• Herbage characteristics and performance of steers grazing old world bluestem

      Coleman, S. W.; Forbes, T. D. A. (Society for Range Management, 1998-07-01)
      Old World bluestem (OWB; Bothriocloa spp.) are popular in the southern Great Plains but little is known about the relationships between forage characteristics and animal productivity. The influence of differences in herbage mass and sward height of OWB on rate of gain during the summer grazing season was examined during 2 years at El Reno, Okla. Soils were fine, silty Pachic Haplustolls of the Dale series. Swards of caucasian [B. caucasica (Trin.) C. E. Hubb.] and 'Plains' [B. ischaemum var ischaemum (L.) Keng.] OWB were maintained at different levels of forage mass (low, medium, and high) by continuous variable stocking and were grazed from mid- May to late September by steers with an initial weight of about 225 kg. Weight gains were depressed in late August, but in 1985 gains recovered due to late season rains. Season-long gains averaged 0.61 kg day-1 in 1984 and 0.69 kg day-1 in 1985. Daily gains of steers increased linearly with increased herbage mass (P < 0.05), but slopes were different due to a year X species interaction. Daily gains peaked at a herbage height of 41 cm in 1984, but increased linearly throughout the range of the data (75 cm) in 1985. Individual animal gains decreased linearly with increasing stocking rate such that maximum gain per hectare was achieved at about 5 animals ha-1 (standard 500 kg). The data suggest that maintaining higher herbage mass and height of OWB forage improves animal performance and support the practice of intensive early grazing and removing cattle by late July when rate of gain declines.
    • Morphological development of 2 warm-season grasses in the Nebraska Sandhills

      Hendrickson, J. R.; Moser, L. E.; Moore, K. J.; Waller, S. S. (Society for Range Management, 1998-07-01)
      Morphological development of grasses has numerous implications to rangeland management including the timing and amount of herbivory. The objective of this study was to quantify the developmental morphology of prairie sandreed [Calamovilfa longifolia (Hook.) Scribn.] and sand bluestem [Andropogon gerardii var. paucipilus (Nash) Fern.] tiller populations. Tiller populations of these 2 grasses were studied for 2 years in the Nebraska Sandhills. Plant development was evaluated using a growth staging system which quantifies the development of tiller populations. A morphological growth index for each species was calculated from either the weighted average of tiller numbers reported as mean stage count (MSC) or tiller weight reported as mean stage weight (MSW) and correlated with the independent variables of growing degree days (GDD) and day of year (DOY). Correlation coefficients with the independent variables were greater than 0.97 for MSC and MSW within years and greater than 0.90 between years. Greater rainfall and warmer temperatures in 1991 increased the number of tillers in the more advanced morphological stages in prairie sandreed, but tiller weight rather than tiller number increased in more advanced stages of sand bluestem. A majority of the harvested tillers were vegetative throughout the sampling period but by the end of the growing season, a wide range of morphological stages were present. The use of grazing to prevent the formation of culmed tillers in these grasses may be unnecessary because of the high proportion of vegetative tillers and the wide range of morphological stages available for selection by livestock.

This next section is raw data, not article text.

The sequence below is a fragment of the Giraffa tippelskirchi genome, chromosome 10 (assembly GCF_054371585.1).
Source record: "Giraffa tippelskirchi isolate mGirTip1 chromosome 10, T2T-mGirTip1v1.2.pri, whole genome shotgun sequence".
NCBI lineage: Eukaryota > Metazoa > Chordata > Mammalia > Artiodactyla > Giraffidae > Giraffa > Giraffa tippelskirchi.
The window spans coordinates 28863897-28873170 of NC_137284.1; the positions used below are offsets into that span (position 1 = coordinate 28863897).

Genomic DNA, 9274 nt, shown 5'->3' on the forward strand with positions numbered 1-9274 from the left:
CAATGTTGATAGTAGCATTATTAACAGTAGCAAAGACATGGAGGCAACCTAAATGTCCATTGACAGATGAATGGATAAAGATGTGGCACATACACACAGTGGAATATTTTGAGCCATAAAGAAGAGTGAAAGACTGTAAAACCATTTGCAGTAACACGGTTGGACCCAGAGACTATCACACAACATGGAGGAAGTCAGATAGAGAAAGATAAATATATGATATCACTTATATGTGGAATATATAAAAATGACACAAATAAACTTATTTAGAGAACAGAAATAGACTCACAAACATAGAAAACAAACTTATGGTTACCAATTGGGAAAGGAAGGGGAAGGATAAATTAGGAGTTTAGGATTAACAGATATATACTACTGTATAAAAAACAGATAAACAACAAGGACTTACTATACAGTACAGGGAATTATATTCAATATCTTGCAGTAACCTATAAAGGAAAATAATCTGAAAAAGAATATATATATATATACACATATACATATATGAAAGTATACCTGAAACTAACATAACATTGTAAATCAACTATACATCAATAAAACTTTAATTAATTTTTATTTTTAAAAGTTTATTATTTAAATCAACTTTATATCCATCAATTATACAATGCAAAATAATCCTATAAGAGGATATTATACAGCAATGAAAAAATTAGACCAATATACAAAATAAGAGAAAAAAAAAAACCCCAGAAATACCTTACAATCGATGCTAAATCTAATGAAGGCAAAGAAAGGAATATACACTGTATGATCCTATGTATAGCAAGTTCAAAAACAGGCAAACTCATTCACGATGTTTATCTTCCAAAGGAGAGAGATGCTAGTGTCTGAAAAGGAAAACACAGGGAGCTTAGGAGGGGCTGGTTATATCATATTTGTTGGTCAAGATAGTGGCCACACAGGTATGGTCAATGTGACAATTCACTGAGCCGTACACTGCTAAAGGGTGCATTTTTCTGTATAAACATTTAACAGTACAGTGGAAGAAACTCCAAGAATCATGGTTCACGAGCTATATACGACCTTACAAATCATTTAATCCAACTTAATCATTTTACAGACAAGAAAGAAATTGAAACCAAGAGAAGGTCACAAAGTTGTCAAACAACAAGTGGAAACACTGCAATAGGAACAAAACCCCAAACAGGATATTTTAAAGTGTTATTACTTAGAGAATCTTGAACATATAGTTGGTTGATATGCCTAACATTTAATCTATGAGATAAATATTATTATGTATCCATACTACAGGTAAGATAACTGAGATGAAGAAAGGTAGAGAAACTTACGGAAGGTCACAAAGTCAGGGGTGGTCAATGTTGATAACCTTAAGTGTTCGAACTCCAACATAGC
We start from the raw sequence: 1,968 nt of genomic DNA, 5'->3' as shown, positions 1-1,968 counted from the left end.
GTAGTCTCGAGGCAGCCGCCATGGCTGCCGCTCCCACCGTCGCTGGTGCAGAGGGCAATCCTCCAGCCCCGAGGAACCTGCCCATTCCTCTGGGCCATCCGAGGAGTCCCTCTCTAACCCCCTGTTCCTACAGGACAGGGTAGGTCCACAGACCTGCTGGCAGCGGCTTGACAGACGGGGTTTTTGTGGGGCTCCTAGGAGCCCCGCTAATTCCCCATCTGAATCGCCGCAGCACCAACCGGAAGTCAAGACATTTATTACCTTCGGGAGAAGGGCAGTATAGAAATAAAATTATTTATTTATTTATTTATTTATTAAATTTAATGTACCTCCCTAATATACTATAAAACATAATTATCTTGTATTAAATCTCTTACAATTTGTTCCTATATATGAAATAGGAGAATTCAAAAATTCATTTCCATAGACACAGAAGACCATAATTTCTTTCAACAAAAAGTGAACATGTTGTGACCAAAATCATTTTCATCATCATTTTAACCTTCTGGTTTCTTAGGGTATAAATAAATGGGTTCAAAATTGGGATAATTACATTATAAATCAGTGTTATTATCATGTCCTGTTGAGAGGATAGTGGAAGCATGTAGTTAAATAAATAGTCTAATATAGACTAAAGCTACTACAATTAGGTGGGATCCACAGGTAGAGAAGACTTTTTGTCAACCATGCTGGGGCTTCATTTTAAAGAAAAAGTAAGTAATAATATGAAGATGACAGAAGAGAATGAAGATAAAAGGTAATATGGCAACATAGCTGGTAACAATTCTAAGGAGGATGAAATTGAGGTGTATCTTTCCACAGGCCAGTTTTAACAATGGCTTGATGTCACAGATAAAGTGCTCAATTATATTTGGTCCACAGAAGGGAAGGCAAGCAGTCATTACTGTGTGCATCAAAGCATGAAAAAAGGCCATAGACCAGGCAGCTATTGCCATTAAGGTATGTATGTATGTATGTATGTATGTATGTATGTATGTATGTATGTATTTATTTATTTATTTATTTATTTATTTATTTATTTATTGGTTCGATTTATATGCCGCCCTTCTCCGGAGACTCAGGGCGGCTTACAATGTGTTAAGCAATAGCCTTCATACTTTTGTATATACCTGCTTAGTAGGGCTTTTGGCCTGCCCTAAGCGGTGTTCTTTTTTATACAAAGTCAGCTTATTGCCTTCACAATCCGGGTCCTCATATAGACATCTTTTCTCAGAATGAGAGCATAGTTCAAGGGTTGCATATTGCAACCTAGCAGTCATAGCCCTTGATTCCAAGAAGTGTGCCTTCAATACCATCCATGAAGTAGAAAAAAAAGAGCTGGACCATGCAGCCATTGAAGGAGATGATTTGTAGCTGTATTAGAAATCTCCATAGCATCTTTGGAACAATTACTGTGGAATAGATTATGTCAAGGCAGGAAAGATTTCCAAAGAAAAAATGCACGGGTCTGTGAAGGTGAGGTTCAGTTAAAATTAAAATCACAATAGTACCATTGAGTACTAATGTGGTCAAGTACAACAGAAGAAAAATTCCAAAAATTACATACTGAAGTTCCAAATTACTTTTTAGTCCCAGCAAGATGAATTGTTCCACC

• Nitrogen fertilization, botanical composition and biomass production on mixed-grass rangeland

      Samuel, M. J.; Hart, R. H. (Society for Range Management, 1998-07-01)
      Many studies have reported nitrogen (N) fertilization of rangeland, but few have reported changes in botanical composition, which may be as important as changes in forage production, or were continued for as long as 14 years. We determined frequency of occurrence of over 90 plant species in 1976-1988 under rates of 0, 22, or 34 kg N ha-1 applied in spring or fall to mixed-grass rangeland in southeast Wyoming; frequency of 23 species will be reported. We also determined total biomass production and production of major species and species groups in 1982-1988. Blue grama Bouteloua gracilis (H.B.K.) Griffiths] frequency decreased during years 5 through 7 because of the interaction of N and drought. The effects of long-term application of N decreased blue grama in year 12 and beyond. Nitrogen fertilization increased frequency of western wheatgrass [Pascopyrum smithii (Rydb.) A. Love] in all years except the driest year of the study. Needleleaf sedge [Carex eleocharis Bailey] decreased because grazing had been removed from the study area; this occurred sooner and to a greater extent on fertilized than on unfertilized plots. Fourteen other perennial species were quite variable in response to the 3 rates and the 2 seasons of application. Frequency of 6 annual species fluctuated greatly among years and treatments. Nitrogen fertilization did not increase average forage production enough to be profitable for cattle production.